Photo by Kareen King

I remember these days of care giving. These recent weeks have taken me back to that time.

Planning and shopping for healthy menus and then weeks later filling the trash can with rotting produce and expired dairy; the food plan gone straight to ruin as emergencies, hands on care and endless hours on the phone take over life. The kitchen counter is littered with chain restaurant cups waiting to be rinsed and recycled or tossed: coffee, caffeinated diet sodas. Every water bottle and insulated cup in the house needs washed. The car feels like a second home: changes of clothes, extra cell phone chargers, extra masks, notebooks for keeping track of medication changes, errands and medical updates. Food wrappers, work laptop and prescription packaging pile on the floor of the front seat, crumbs all around from the meals and protein bars eaten in transit.

Too much over processed food has been consumed. No one feels good and sleep is either not possible or is the passed out sleep of total exhaustion, only to wake with adrenaline pulsing through our bodies as we leap back into action. With every text message or ring of the phone comes another swift hit of cortisol, engaging our bodies engage in fight or flight mode, anticipating the next crisis. We take big gulps of air as we try to manage earning a living and family responsibilities without having a stroke from the pressure and stress of it all.

This morning I cleaned out the fridge, throwing grocery bags of expired food into the trash. I felt bad about the waste, but having been down this road before it was more okay this time around. Sweet hubby began clearing the cups from the counter and when I emerged from the fridge, the counter was clear and being wiped down. We re-washed the mildewing load of laundry and it’s now heading for the dryer.

Control in this life is an illusion. But the tidying did our minds and blood pressures a bit of good. I’m doubtful that any of that mildew-free laundry will get folded or put away before it is worn again but who really cares?

We are not alone. This is the story of the caregiver. Caring for an ailing family member is taxing in the best of times. A global pandemic is not the best of times. Nurses are in short supply, exhausted and burned or burning out.  Corporate healthcare is a for-profit model even when it has a non-profit business status. Family care givers are the greatest unpaid workforce in this nation, and even in the “best” situations, it’s overwhelming.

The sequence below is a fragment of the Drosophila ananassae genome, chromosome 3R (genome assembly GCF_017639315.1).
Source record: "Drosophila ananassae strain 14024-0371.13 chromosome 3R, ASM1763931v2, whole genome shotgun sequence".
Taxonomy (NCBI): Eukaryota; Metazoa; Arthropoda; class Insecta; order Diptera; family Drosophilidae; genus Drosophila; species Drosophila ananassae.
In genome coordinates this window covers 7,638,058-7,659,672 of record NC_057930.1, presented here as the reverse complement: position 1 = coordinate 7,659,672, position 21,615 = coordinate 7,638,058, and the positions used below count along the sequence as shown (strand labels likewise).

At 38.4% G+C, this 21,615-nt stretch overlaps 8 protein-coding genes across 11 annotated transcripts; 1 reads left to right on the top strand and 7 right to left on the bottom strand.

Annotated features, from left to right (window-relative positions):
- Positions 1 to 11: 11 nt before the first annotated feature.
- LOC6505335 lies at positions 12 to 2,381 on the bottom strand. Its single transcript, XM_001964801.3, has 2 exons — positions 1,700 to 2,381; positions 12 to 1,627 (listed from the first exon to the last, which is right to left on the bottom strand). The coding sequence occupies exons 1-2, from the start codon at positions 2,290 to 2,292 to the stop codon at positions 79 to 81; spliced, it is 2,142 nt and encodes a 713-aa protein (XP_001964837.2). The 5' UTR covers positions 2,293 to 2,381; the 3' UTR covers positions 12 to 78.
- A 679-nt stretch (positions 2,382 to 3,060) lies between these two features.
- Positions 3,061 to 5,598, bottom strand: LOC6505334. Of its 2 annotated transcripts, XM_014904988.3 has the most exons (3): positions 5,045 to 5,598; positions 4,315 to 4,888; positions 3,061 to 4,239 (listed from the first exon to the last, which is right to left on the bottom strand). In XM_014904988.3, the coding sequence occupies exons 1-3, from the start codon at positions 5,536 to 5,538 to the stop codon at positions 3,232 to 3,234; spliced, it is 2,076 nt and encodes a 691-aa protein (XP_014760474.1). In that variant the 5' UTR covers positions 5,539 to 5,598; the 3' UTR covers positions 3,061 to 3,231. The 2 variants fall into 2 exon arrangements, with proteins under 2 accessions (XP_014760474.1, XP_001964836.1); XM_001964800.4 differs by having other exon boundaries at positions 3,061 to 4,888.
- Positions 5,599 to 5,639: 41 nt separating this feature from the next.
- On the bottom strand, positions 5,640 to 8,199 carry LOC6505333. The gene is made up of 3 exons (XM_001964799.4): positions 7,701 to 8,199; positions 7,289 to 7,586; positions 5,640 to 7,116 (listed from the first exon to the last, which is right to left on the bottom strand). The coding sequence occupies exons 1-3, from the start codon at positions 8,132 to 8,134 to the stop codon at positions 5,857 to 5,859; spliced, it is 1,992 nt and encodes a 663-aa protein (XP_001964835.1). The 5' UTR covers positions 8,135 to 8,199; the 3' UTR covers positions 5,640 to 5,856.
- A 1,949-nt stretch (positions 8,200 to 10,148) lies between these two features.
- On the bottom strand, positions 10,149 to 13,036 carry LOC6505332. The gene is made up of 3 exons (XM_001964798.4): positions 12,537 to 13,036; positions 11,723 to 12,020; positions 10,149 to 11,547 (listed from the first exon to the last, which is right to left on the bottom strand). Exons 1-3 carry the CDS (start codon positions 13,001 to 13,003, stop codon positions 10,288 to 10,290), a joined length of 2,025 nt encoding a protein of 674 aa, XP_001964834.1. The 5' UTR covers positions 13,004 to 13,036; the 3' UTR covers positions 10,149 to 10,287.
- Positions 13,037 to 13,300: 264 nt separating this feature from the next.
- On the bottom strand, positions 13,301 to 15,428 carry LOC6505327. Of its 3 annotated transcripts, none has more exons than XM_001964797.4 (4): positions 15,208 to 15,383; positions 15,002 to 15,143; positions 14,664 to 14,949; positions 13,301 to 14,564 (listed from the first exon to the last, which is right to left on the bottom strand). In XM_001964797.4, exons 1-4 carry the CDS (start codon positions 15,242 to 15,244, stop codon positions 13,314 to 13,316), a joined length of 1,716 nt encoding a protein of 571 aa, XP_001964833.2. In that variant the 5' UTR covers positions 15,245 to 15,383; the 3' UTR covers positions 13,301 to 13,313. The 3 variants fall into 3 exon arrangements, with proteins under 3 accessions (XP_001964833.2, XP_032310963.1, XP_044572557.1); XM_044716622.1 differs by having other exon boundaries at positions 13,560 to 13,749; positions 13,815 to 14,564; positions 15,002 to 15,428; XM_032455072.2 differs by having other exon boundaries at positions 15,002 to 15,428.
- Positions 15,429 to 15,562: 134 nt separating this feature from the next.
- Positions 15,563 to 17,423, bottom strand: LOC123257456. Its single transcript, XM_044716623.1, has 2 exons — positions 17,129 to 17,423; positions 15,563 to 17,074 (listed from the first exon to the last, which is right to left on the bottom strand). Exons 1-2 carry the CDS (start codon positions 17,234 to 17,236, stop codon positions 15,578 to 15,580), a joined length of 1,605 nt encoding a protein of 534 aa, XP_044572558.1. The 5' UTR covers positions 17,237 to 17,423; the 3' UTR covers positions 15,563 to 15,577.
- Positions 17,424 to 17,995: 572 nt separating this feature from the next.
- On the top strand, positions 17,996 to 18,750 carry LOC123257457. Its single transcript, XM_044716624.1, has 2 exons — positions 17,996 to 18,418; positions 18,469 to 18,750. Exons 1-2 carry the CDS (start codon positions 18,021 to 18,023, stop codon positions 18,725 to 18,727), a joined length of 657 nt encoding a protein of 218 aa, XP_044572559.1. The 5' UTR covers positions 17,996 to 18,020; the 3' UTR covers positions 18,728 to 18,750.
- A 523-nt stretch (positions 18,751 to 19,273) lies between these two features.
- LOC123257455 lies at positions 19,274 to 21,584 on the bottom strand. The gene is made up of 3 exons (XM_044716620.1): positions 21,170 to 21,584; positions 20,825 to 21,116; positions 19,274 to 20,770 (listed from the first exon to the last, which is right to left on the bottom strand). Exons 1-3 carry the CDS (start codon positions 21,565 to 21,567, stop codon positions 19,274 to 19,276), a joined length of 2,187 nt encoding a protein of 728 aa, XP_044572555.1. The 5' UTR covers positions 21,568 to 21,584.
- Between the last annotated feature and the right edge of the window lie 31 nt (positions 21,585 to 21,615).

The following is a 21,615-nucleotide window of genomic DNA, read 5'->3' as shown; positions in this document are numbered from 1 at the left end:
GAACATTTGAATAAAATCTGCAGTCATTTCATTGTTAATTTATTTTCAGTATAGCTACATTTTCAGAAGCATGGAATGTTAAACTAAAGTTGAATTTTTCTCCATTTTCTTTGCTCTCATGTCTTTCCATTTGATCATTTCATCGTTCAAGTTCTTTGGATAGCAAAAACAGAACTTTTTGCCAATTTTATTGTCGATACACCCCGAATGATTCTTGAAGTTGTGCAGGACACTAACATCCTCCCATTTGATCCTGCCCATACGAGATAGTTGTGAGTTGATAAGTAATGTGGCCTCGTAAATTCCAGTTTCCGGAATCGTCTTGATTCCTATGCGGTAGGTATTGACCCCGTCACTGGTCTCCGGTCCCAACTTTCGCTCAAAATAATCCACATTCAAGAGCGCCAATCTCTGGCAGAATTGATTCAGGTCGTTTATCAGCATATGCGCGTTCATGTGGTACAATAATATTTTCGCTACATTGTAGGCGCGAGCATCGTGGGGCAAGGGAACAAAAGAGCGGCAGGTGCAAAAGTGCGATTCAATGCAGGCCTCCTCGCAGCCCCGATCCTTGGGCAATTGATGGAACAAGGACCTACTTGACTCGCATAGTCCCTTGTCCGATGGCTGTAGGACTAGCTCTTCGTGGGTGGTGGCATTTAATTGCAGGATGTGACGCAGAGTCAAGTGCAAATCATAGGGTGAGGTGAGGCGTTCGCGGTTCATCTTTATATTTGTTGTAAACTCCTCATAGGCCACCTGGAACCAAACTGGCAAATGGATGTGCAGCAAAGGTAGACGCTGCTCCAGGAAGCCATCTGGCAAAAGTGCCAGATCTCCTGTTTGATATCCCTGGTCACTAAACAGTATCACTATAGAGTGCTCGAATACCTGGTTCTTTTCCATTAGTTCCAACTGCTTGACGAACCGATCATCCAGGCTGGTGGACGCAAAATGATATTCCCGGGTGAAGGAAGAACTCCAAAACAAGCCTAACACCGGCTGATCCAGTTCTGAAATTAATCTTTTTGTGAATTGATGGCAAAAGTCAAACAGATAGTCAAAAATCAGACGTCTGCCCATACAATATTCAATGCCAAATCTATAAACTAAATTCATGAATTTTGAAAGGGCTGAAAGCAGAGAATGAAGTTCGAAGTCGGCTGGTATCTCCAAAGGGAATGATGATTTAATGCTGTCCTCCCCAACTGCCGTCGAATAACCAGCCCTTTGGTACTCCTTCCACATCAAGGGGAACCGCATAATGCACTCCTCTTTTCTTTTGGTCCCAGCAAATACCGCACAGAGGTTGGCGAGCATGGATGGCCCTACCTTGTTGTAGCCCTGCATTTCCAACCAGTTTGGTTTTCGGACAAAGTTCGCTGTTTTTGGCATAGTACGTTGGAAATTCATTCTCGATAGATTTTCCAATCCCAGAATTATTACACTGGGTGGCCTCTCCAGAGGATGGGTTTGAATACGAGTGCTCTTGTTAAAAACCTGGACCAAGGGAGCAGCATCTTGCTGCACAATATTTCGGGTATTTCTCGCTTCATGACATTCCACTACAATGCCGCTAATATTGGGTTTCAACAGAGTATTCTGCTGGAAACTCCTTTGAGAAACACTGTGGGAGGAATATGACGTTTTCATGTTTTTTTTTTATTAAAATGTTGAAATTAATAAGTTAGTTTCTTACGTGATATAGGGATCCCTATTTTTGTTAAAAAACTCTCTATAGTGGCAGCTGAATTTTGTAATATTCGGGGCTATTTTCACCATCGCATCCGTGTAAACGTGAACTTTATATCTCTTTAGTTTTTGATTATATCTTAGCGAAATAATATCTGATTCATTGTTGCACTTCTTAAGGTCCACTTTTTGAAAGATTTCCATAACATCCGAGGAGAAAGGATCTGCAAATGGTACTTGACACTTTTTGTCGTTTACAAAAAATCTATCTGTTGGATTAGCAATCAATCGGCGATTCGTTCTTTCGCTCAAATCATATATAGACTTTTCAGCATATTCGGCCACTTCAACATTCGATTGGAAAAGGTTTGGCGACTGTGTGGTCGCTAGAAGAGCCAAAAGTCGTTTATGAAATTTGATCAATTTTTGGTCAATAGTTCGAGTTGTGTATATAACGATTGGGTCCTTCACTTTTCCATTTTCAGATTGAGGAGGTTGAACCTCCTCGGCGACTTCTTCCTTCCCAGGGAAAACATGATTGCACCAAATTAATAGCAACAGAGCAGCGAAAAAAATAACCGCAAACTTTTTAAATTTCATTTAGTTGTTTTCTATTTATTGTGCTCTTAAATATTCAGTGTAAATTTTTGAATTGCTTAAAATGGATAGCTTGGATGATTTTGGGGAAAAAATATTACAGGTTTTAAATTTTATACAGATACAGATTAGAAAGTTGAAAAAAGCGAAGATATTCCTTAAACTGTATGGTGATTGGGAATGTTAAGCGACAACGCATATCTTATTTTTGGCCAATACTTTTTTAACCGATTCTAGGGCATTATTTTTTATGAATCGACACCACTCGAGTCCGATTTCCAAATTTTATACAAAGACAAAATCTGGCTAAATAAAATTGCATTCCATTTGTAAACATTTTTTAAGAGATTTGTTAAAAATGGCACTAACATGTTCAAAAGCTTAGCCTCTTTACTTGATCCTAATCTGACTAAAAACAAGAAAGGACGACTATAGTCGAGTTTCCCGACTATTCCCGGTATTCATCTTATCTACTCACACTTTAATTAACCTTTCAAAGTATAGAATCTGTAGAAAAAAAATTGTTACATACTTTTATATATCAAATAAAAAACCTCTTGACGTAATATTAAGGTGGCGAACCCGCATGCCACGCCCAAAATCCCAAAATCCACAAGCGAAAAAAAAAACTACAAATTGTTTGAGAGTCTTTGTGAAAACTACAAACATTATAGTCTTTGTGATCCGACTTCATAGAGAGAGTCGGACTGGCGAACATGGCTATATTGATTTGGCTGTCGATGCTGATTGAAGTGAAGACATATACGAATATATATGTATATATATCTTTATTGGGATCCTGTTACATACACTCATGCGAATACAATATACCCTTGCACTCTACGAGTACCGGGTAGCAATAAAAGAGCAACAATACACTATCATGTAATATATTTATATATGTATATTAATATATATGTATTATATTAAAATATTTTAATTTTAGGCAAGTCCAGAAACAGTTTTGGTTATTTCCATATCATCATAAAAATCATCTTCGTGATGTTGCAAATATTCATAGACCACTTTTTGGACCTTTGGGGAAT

In the end, expired food, mildewing clothes, trashed kitchen counter, mail and packages piled in the entryway, most of it matters very little and has to be put on hold. Stripped down to the essentials of life, what matters are people. The people we love, the people we care about, the relationships and exchanges of affection and caring that we share with those we love are all we really have.

Care giving is a marathon, not a sprint. Eventually the laundry will get done. We will finally take up our friends on the offer to set up a meal train. In the mean time we will do our best, with our focus will be on people, not things. We will work to get our own oxygen masks on, to find a routine again. For so many families, the role of a caregiver is just to get through the day, living from one crisis to the next. We will be thankful those receiving our care are practical, trust us, are willing to accept our help and that our family can work together as a team.

We will carve out as much time for rest as we can and be grateful when we get it. We will set a goal for healthy meals as often as possible, filling the fridge and deep freeze with easy grabs that are not encased in plastic wrap and cardboard. We will take turns cleaning out the car; recycling the bags of charging cords for hearing aids, cell phones, and the blue tooth speakers for piano jazz that we hope will help reduce a bit of violent delirium. We will continue the now miles long thread of text messages between siblings as we hand off hospital shifts, home health care and the all too brief brushes with our own bedroom and shower.

In the end, we do the best we can and try not to judge our best against someone else’s. We identify the barest essentials for getting through as we take every moment we can have with those we love.

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